Frequently Asked Questions

Obsessive Compulsive Disorder FAQ's

Miami OCD Treatment Question

The answer is "usually not". Trying to reason out or make sense from an obsessive thought usually only strengthens the thought. Parents or spouses often try to help a loved one with OCD work it through logically but this most frequently winds up being frustrating, not to mention futile.

Pure "obsessives" or pure "O's" refers to people who only suffer from obsessions, and have no compulsions. It is rather uncommon for someone to have only obsessions, and no compulsions. This would mean that the person with only obsessions would not attempt to relieve the anxiety produced by the obsession. Many professionals believe that a person who refers to himself/herself as a pure "O" is likely unaware of his/her compulsions or that the person may mistake their mental compulsions for obsessions. Mental compulsions include double checking thoughts, and "mind clearing."

The risk of having a child with OCD varies, depending on whether someone has childhood- vs. adult-onset OCD (higher risk of genetic transmission with childhood-onset OCD), and on whether someone also has Tourette's syndrome or a tic disorder (conveying a higher risk of familial transmission). If you have childhood-onset OCD, then there is a twofold increase in risk for OCD in relatives, including your children. There is also an increased risk for OCD if a parent has a tic disorder due to the similarity in these two neurobehavioral conditions.

Fear of somehow "catching" an OCD symptom is a fairly common problem. It is one of the reasons that some people avoid support groups or even learning about OCD in therapy. Of course, for a child, having a parent who models OCD can be an issue. But this being said- no, OCD is not contagious. After all, children with OCD often develop entirely different OCD symptoms from their parents who may have OCD. Further, listening to someone else's OCD symptoms may actually help someone with OCD see their own irrationality.

Yes, treated or untreated, obsessions may change over time. Sometimes a person simply adds new ones to old ones and sometimes the old ones are completely replaced by newer ones. At times, old obsessions can return.

The vast majority of people with OCD can be treated on an outpatient basis. Cognitive-behavioral therapy and medication allow most people to improve while being treated as outpatients. Hospitalization, however, is an important and valuable option for people with severe OCD who are unable to function as outpatients or unable to maintain treatment gains without supervision. There are some specialized hospital-based programs for unusually severe, complicated, or refractory OCD cases.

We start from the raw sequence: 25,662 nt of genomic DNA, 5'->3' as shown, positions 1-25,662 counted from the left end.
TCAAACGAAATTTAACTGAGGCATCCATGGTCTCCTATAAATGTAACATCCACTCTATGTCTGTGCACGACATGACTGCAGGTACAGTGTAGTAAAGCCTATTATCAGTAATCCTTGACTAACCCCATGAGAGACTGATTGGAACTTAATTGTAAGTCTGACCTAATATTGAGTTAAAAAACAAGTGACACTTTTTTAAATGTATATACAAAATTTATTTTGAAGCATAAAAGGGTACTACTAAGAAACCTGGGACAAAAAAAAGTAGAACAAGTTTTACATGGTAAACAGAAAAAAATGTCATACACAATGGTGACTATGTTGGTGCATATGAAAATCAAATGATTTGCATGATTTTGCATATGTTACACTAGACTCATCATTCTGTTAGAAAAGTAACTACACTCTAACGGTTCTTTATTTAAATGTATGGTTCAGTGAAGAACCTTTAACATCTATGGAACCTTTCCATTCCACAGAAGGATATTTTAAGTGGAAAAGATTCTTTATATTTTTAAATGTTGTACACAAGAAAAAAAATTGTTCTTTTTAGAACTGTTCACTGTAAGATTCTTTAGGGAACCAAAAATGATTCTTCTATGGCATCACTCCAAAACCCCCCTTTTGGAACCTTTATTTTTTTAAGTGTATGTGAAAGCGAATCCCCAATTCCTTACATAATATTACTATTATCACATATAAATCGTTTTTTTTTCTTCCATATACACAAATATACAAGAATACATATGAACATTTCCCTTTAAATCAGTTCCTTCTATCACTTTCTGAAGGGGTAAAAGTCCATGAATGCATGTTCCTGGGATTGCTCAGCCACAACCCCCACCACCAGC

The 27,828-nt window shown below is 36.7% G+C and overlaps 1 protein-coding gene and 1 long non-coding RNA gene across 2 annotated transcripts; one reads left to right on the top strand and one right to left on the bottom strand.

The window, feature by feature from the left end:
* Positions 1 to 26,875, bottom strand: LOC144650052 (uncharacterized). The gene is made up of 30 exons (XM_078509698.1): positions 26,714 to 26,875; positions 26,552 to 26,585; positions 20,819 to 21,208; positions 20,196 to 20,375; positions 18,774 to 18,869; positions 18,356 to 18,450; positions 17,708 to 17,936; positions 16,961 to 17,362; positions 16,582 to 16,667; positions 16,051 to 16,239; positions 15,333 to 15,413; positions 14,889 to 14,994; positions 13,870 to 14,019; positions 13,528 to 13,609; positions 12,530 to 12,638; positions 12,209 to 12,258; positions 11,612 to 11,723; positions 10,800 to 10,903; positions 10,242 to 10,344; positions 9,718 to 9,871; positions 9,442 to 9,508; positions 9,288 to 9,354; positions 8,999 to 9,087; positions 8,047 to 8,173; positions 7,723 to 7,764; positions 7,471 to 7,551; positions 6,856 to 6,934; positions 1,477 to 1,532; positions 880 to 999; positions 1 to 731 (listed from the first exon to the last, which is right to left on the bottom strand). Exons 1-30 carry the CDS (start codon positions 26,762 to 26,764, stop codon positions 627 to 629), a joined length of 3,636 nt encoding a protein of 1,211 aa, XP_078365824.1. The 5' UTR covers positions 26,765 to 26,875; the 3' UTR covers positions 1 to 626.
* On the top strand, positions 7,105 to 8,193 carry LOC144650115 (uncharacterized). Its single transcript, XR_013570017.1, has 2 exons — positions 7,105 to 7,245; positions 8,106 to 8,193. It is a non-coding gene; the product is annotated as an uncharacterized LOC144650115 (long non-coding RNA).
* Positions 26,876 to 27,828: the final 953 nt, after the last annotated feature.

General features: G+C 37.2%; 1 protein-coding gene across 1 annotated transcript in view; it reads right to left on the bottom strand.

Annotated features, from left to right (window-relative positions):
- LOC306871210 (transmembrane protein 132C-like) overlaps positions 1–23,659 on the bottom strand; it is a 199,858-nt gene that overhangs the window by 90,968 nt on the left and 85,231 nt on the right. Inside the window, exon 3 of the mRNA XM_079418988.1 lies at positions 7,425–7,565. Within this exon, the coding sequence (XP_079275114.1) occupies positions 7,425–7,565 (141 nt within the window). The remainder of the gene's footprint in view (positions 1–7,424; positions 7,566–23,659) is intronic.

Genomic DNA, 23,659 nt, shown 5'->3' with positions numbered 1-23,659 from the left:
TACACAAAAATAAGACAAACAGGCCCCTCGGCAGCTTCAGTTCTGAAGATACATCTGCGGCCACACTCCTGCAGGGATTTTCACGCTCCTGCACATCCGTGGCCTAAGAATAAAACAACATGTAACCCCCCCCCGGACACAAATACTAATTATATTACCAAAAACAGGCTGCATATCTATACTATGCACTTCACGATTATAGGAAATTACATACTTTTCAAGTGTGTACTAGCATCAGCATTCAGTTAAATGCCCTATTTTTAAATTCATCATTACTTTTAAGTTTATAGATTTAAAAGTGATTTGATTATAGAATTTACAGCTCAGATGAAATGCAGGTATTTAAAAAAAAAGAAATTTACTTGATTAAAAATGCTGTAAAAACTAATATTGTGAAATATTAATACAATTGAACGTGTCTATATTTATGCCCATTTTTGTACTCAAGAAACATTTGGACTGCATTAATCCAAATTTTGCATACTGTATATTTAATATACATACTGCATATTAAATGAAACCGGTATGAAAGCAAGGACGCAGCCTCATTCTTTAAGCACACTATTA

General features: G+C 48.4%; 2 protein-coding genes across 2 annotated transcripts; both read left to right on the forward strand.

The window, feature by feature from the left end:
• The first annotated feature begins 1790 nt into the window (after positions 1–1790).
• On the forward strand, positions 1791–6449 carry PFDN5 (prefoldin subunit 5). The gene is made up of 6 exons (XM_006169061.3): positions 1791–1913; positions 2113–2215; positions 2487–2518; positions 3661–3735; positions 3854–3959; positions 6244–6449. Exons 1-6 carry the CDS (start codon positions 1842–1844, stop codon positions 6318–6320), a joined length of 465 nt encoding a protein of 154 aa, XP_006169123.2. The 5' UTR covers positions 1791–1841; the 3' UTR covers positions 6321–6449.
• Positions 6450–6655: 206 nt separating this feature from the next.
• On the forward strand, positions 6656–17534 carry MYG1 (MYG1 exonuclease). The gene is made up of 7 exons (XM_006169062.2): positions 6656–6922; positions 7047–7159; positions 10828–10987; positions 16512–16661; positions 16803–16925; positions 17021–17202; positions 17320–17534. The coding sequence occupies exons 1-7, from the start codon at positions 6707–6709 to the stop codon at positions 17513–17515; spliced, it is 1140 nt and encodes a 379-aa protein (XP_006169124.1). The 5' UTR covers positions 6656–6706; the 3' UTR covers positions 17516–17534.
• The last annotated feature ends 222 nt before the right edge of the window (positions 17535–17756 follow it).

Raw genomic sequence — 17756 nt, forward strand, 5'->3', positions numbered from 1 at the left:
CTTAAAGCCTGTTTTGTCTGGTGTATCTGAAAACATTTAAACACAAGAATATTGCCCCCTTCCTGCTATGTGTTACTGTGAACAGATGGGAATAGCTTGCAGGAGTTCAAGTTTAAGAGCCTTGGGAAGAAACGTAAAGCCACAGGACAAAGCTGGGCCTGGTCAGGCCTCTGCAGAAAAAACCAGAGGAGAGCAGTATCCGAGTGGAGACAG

Yes. It is typical to notice a worsening of OCD symptoms during stressful periods. Stress does not cause OCD, but a stressful event (like the death of a loved one, birth of a child, or divorce) can actually trigger the onset of the disorder or exacerbate it. That is why OCD treatment involves learning how to cope with life stressors effectively.

Although marijuana is now legal in California for medicinal purposes, it is not a good treatment for OCD. It may provide some short-term relief, but it causes symptoms to later worsen. Marijuana can also interfere with OCD medications and make depression more severe or cause symptoms that resemble, or actually are, psychotic. Sorry, other recreational drugs and alcohol aren't good for OCD either. We hope you'll trust us on this one.

Come on, did you really think the answer to this would be "yes." After all, the attempt here is to do something that is very complex- change brain and behavioral functioning. Of course the answer here is a resounding "no", but it is the best method of permanently reducing obsessions and compulsions. Really, most people who try it find that it is not as bad as they thought it would be and some even find it challenging and fun (at least that's what they tell us).

Fort Lauderdale OCD Treatment Patient

This varies by individual, but generally a 20-50% decrease in symptoms can be expected. The medications may take from six to twelve weeks to start showing an effect. It is important to confer with the prescribing professional if you have any side effects that you are concerned about.
The initial mechanism of these medications is to increase the availability of the neurotransmitter serotonin as well as other neurotransmitters in some cases at the synapses (connections between brain cells) in the brain. This may lead to other desired changes in brain functioning over several weeks that can result in further improvement.

To date, the most effective medications for OCD are the SSRI's (Selective Serotonin Reuptake Inhibitors). Prozac (fluoxetine), Luvox (fluvoxamine), and a tricyclic antidepressant called Anafranil (clomipramine) have been shown to be effective in many cases. Paxil (paroxetine), Lexapro (escitalopam), and Zoloft (sertraline) have also been used. Other medications may be added to improve efficacy, potentiate drug action, or address co-occurring conditions. Although many medical professionals can prescribe medications for OCD, it is important to seek those who are highly experienced in this specialty.